The privacy pros and cons of Facebook Places


ANALYSIS Facebook was always going to come under heavy scrutiny from staunch privacy advocates when it launched location-tracking tool Places.

Considering the barrage of criticism Mark Zuckerberg's social networking giant has suffered before, it was unsurprising how many leaped on the opportunity to pick holes in the Places feature.

As much as FourSquare might not like it, Facebook's service is likely to be highly popular. But what has been done to ensure users' privacy is protected and what are the real concerns?

Impartiality is difficult to come by, so IT PRO has weighed up some of the pros and cons of Places privacy.

Privacy pros

The best place to start for anyone wanting to hear what Facebook has done to protect Places users is to go to the creator itself.

In a bid to prove it has taken the issue seriously, Facebook released a video describing what people can do to control their information on Places, with some "powerful, simple controls."

The first point is that Places is an opt-in service, not an opt-out one. This is even more so than for other Facebook services, as the user has to add the specific mobile device they want to be tracked.

"You choose whether or not to share your location when you check in at a place. When you check in, you can tag friends who are with you but only if their settings allow it. When you are tagged, you are always notified," Facebook's product manager for Places, Michael Eyal Sharon, explained in a blog.

Furthermore, only users' friends are able to see when someone visits or is tagged in a place, unless the user opts to use the Everyone' sharing button, or customises the settings to only allow a chosen list of people to view location information.

"When a friend tags you through Places, you will receive a notification on Facebook and on your mobile device. The first time this happens, you'll be given the choice to allow your friends to check you in to places," Sharon continued.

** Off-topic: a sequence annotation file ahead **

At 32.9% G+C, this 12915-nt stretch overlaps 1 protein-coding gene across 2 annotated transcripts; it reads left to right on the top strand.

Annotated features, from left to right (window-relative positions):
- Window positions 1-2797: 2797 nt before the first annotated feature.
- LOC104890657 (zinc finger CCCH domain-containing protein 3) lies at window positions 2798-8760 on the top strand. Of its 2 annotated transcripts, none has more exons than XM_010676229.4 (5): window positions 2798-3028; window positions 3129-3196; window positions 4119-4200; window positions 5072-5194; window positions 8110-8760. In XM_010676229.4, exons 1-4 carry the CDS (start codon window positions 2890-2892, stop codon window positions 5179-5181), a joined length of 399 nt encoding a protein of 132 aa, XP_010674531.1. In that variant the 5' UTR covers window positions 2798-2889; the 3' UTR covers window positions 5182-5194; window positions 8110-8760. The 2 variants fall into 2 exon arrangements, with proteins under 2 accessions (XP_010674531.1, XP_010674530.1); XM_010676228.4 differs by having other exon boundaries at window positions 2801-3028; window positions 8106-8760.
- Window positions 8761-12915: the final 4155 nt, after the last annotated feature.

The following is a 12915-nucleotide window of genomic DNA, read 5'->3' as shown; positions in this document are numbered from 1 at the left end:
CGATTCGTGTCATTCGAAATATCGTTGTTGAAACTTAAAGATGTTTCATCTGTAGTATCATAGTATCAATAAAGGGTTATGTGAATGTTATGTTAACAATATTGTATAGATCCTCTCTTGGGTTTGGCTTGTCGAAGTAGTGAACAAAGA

"You can always remove any Places check in or tag using your mobile device or on the web. It's like removing yourself from a photo tag. You also have the choice to turn off the ability for friends to check you in at Places."

Another boost to the feature's privacy credentials is that third-party applications can only access location data, if users give their permission.

For those who do not want to share check ins i.e. reveal their destination - with friends' applications, they just need to uncheck a box in their privacy settings under "Applications and Websites."

As for the Here Now' feature, which enables locations to have a Facebook page showing what users are present in that place, again users can simply opt in or out if they wish to do so.

Finally, for those users who have not signed up to Places, they will not be checked in at a given place unless they give permission and sign up to the service.

Tom Brewster

Tom Brewster is currently an associate editor at Forbes and an award-winning journalist who covers cyber security, surveillance, and privacy. Starting his career at ITPro as a staff writer and working up to a senior staff writer role, Tom has been covering the tech industry for more than ten years and is considered one of the leading journalists in his specialism.

He is a proud alum of the University of Sheffield where he secured an undergraduate degree in English Literature before undertaking a certification from General Assembly in web development.